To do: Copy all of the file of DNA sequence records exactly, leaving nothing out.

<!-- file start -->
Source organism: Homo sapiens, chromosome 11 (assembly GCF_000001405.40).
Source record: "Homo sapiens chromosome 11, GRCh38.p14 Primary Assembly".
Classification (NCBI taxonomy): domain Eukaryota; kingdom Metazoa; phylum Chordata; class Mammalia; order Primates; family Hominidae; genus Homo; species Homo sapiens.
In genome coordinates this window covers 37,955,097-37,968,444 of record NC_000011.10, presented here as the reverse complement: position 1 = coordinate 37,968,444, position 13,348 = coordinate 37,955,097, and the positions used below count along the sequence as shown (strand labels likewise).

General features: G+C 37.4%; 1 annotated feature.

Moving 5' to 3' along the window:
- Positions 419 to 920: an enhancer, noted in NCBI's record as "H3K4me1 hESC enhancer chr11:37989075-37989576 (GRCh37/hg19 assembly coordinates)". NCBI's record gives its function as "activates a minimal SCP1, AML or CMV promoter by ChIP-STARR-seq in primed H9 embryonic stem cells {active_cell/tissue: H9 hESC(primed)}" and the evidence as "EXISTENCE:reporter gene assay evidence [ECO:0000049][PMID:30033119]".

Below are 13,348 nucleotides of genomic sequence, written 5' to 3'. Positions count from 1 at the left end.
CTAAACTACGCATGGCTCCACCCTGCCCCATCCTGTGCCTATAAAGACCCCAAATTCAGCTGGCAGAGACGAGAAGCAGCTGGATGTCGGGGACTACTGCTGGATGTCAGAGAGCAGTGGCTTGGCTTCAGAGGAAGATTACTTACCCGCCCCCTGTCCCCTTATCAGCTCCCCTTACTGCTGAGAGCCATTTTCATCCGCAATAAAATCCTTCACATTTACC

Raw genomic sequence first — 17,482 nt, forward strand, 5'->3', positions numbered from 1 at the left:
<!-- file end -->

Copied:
Source organism: Homo sapiens, chromosome 11 (assembly GCF_000001405.40).
Source record: "Homo sapiens chromosome 11, GRCh38.p14 Primary Assembly".
Classification (NCBI taxonomy): domain Eukaryota; kingdom Metazoa; phylum Chordata; class Mammalia; order Primates; family Hominidae; genus Homo; species Homo sapiens.
In genome coordinates this window covers 37,955,097-37,968,444 of record NC_000011.10, presented here as the reverse complement: position 1 = coordinate 37,968,444, position 13,348 = coordinate 37,955,097, and the positions used below count along the sequence as shown (strand labels likewise).

General features: G+C 37.4%; 1 annotated feature.

Moving 5' to 3' along the window:
- Positions 419 to 920: an enhancer, noted in NCBI's record as "H3K4me1 hESC enhancer chr11:37989075-37989576 (GRCh37/hg19 assembly coordinates)". NCBI's record gives its function as "activates a minimal SCP1, AML or CMV promoter by ChIP-STARR-seq in primed H9 embryonic stem cells {active_cell/tissue: H9 hESC(primed)}" and the evidence as "EXISTENCE:reporter gene assay evidence [ECO:0000049][PMID:30033119]".

Below are 13,348 nucleotides of genomic sequence, written 5' to 3'. Positions count from 1 at the left end.
CTAAACTACGCATGGCTCCACCCTGCCCCATCCTGTGCCTATAAAGACCCCAAATTCAGCTGGCAGAGACGAGAAGCAGCTGGATGTCGGGGACTACTGCTGGATGTCAGAGAGCAGTGGCTTGGCTTCAGAGGAAGATTACTTACCCGCCCCCTGTCCCCTTATCAGCTCCCCTTACTGCTGAGAGCCATTTTCATCCGCAATAAAATCCTTCACATTTACC

Raw genomic sequence first — 17,482 nt, forward strand, 5'->3', positions numbered from 1 at the left: